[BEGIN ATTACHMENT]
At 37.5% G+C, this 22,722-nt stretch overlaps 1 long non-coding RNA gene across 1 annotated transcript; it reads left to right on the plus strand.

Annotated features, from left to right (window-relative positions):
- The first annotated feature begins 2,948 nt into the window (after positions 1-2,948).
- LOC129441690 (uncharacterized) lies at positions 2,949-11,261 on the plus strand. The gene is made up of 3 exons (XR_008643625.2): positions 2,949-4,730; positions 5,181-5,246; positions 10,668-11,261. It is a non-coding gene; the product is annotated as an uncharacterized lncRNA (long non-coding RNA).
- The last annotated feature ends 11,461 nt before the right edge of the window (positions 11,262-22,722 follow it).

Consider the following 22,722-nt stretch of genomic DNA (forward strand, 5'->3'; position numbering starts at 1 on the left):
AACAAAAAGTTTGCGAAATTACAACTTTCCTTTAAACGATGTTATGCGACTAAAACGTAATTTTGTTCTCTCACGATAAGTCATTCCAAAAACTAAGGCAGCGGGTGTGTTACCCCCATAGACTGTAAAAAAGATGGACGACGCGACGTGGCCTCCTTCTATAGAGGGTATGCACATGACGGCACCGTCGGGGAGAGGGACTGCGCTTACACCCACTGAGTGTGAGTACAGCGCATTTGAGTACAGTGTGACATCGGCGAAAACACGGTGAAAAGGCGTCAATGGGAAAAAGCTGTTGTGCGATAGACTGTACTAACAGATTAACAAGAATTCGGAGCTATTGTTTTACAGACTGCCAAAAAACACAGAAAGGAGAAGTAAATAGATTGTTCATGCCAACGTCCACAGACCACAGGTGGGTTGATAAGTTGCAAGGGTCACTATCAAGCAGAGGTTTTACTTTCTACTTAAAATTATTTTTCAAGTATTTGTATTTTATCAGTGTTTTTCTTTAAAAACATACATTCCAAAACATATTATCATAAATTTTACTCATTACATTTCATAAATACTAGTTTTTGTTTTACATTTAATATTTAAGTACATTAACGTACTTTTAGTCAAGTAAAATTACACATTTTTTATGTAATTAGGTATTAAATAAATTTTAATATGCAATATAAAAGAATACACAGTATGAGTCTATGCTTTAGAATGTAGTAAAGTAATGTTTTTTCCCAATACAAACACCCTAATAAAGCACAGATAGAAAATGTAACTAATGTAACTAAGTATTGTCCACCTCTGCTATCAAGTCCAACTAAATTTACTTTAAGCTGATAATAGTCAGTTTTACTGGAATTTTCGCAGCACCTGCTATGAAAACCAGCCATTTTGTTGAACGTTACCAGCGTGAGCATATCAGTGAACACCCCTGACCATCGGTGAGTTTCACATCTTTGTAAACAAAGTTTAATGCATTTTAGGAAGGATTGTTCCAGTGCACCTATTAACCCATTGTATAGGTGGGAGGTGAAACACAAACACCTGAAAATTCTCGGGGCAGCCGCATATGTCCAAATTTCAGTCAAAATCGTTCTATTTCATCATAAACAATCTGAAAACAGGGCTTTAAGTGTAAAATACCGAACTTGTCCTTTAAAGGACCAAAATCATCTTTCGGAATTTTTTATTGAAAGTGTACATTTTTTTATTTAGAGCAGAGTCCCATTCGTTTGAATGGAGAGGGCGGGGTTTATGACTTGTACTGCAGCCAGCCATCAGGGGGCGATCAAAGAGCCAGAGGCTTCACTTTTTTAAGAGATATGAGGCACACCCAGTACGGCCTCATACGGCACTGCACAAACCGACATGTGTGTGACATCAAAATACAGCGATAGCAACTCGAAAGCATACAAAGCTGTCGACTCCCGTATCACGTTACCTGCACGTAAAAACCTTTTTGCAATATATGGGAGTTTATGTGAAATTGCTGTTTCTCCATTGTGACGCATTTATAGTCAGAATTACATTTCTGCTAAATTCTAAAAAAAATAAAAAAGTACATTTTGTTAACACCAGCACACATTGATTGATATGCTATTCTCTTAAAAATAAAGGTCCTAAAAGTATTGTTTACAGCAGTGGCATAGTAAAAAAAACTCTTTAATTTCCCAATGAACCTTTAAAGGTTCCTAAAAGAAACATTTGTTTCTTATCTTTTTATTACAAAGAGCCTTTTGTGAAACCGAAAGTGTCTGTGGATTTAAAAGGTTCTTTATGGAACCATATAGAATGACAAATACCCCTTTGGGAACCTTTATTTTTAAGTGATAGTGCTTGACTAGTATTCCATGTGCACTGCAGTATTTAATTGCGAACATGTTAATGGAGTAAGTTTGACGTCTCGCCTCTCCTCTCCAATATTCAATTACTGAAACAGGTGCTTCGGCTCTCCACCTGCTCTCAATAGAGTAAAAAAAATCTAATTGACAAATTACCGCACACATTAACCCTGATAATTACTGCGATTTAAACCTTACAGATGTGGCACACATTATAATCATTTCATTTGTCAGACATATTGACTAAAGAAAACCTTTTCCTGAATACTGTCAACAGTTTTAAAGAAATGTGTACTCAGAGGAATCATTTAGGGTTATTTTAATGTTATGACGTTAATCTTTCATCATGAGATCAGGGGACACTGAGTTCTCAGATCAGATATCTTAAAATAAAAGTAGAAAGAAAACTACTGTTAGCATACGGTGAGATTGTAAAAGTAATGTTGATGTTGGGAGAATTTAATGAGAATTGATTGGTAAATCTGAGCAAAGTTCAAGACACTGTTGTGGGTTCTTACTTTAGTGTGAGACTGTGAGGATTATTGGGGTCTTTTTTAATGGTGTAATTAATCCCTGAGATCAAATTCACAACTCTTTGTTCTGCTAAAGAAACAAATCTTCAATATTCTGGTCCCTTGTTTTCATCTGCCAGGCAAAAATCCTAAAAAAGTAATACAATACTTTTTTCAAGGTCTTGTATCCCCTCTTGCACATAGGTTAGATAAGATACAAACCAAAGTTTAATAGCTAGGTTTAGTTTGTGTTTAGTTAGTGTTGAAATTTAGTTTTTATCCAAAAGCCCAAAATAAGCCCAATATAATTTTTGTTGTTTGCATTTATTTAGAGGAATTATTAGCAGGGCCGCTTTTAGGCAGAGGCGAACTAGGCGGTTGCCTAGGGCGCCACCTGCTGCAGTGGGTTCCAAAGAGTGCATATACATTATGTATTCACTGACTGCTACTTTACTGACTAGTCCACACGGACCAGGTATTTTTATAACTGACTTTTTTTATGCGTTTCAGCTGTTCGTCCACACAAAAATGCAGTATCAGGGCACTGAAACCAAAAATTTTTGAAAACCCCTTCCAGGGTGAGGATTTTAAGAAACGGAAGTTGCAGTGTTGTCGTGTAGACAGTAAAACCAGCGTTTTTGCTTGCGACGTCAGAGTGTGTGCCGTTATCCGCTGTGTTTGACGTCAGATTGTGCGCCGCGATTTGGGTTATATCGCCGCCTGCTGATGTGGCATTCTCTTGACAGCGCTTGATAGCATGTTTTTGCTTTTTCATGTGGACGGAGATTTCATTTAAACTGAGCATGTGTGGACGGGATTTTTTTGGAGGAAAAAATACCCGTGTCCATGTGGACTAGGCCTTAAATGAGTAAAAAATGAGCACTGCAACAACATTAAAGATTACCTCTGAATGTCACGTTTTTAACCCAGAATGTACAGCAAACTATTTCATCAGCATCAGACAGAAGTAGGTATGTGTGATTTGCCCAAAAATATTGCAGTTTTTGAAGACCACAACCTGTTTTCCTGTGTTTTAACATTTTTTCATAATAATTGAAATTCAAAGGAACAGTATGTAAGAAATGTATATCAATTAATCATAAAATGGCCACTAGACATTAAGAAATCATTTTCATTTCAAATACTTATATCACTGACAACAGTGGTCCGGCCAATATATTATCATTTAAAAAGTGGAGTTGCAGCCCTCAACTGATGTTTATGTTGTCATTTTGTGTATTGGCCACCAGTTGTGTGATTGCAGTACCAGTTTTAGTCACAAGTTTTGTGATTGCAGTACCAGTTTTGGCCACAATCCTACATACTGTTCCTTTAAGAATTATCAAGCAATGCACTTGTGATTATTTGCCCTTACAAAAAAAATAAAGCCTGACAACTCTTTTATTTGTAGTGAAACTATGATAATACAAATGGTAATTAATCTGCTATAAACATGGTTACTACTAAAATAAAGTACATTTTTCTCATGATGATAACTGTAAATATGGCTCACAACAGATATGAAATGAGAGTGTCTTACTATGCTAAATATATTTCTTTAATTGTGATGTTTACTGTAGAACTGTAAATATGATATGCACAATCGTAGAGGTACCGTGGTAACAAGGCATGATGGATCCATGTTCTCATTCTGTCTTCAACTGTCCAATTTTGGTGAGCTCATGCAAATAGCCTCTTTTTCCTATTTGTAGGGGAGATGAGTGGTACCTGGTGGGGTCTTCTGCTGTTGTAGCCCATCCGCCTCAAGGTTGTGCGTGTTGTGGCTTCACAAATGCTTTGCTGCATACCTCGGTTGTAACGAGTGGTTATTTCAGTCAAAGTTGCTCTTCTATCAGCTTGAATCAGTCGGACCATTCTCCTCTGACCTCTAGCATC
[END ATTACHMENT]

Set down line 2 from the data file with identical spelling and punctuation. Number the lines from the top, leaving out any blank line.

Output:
Annotated features, from left to right (window-relative positions):